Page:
“With the IHT threshold frozen for another three years, it is important to make sure your financial affairs are in order to protect your family and loved ones after you have gone.”

So, if you want to avoid paying Inheritance Tax, you should take steps to mitigate your liability.  Here are two easy ways.

Make a Will

This is the first step toward avoiding Inheritance Tax is to make a will.  Making a will can ensure that you leave all your assets to your spouse – a situation which results in no Inheritance Tax being paid.

However, if you die without a will you have no control over how your assets will be distributed.  Other relatives may be entitled to a share of your assets which would mean that Inheritance Tax may then be payable.

Use the Gift Exemptions

The Inheritance Tax rules allow you to make a number of different types of gifts.  The most common gifts that you can make are:

  • Annual gifts – you can give away gifts worth up to £3,000 in each tax year and these gifts will be exempt from Inheritance Tax when you die. And, you can carry forward any unused part of the £3,000 exemption to the following tax year
  • Small gifts – you can make small gifts up to the value of £250 to as many people as you like in any one tax year
  • Potentially Exempt Transfers – any gifts you make to individuals will be exempt from Inheritance Tax as long as you live for seven years after making the gift.  These sorts of gifts are known as ‘potentially exempt transfers’.  Remember that if you give an asset away but keep an interest in it – for example you give your house away but continue to live in it rent-free – this gift will not be a potentially exempt transfer.

3 Things Everyone Should Do Before The Tax Year Ends

The current tax year ends on 5 April 2011.  With changes to personal allowances and tax scheduled to come into effect in just a matter of weeks, there are several steps you can take now to minimise the amount of income tax that you pay.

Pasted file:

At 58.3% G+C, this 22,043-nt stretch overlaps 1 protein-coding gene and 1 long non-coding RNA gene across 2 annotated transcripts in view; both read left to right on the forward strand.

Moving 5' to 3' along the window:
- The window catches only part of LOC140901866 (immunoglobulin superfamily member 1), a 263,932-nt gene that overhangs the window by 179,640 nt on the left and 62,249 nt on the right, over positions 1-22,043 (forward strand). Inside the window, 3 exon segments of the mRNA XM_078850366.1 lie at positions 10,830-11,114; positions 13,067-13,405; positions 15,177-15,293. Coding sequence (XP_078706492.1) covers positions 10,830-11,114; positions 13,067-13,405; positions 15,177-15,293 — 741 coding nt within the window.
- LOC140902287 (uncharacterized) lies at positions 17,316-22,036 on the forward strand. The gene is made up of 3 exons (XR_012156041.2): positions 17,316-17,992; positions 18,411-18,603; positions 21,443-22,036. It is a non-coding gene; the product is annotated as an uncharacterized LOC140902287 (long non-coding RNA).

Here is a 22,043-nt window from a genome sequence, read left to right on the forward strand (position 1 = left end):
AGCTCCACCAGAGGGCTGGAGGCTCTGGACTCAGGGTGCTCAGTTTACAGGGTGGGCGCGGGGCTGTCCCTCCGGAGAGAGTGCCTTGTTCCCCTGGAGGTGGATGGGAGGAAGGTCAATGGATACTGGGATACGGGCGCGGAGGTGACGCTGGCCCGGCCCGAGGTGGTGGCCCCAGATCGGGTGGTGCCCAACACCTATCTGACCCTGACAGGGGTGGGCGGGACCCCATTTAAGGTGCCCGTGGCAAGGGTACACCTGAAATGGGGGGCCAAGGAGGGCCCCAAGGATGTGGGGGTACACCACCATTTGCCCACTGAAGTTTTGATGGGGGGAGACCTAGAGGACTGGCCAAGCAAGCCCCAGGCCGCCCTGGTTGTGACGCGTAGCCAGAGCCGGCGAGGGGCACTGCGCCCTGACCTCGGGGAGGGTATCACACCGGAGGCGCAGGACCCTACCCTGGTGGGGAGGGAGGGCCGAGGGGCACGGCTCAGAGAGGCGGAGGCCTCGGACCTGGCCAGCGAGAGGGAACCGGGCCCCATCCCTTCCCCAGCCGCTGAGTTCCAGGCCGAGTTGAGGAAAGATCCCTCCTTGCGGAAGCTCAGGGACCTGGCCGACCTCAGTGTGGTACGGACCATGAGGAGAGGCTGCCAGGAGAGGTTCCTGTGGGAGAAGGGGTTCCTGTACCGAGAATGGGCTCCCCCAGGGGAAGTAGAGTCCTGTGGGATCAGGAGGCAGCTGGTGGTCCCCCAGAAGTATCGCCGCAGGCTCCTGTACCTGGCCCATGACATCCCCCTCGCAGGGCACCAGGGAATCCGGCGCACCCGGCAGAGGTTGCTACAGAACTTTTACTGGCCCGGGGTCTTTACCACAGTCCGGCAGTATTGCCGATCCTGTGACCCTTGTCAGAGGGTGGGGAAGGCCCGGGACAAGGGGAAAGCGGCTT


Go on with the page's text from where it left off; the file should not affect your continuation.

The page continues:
Our guide suggests three things you should do before 5 April.

Budget for the new tax regime

With several important changes coming into effect on 6 April, it is vital that you budget for the impending tax hikes and benefit cuts.  Suggestions include:

  • Budgeting for the National Insurance rise of 1 per cent
  • Allowing for cuts to working and child tax credit (particularly for households with income over £40,000 or families with a child under the age of one)
  • Preparing for the fall in Winter Fuel Allowance
  • Preparing for the three year freeze in Child Benefit

Contribute to an Individual Savings Account (ISA)

Individual Savings Accounts offer tax-free savings to everyone.  That means that you can receive interest on your savings without any income tax being deducted.

So, if you haven’t contributed to an ISA in the tax year 2010/11 you have until April 5th to do so.  The maximum that you can contribute to a cash ISA before 5 April is £5,100.  However, if you want to invest in a ‘stocks and shares ISA’ you double your allowance to £10,200.

Of course, you can maximise your tax free savings each year.  After 6 April 2011 you will be able to contribute a further £5,340 to a cash ISA or £10,680 to a ‘stocks and shares’ ISA.

Use up your tax allowances

Our final piece of advice is to use up any other tax exemptions such as your capital gains tax (CGT) and inheritance tax (IHT) allowances.

You are allowed to make capital gains of £10,100 this tax year without paying any tax.  So, you may want to consider selling some assets (such as shares, for example) in order to maximise your CGT allowance.

And, if you have a large estate and are worried about Inheritance Tax, you are permitted to give away up to £3,000 tax free each tax year.  You can carry over any unused IHT allowance from the previous tax year and so if you have never made any such gifts, you could potentially gift up to £6,000 before 5 April 2011.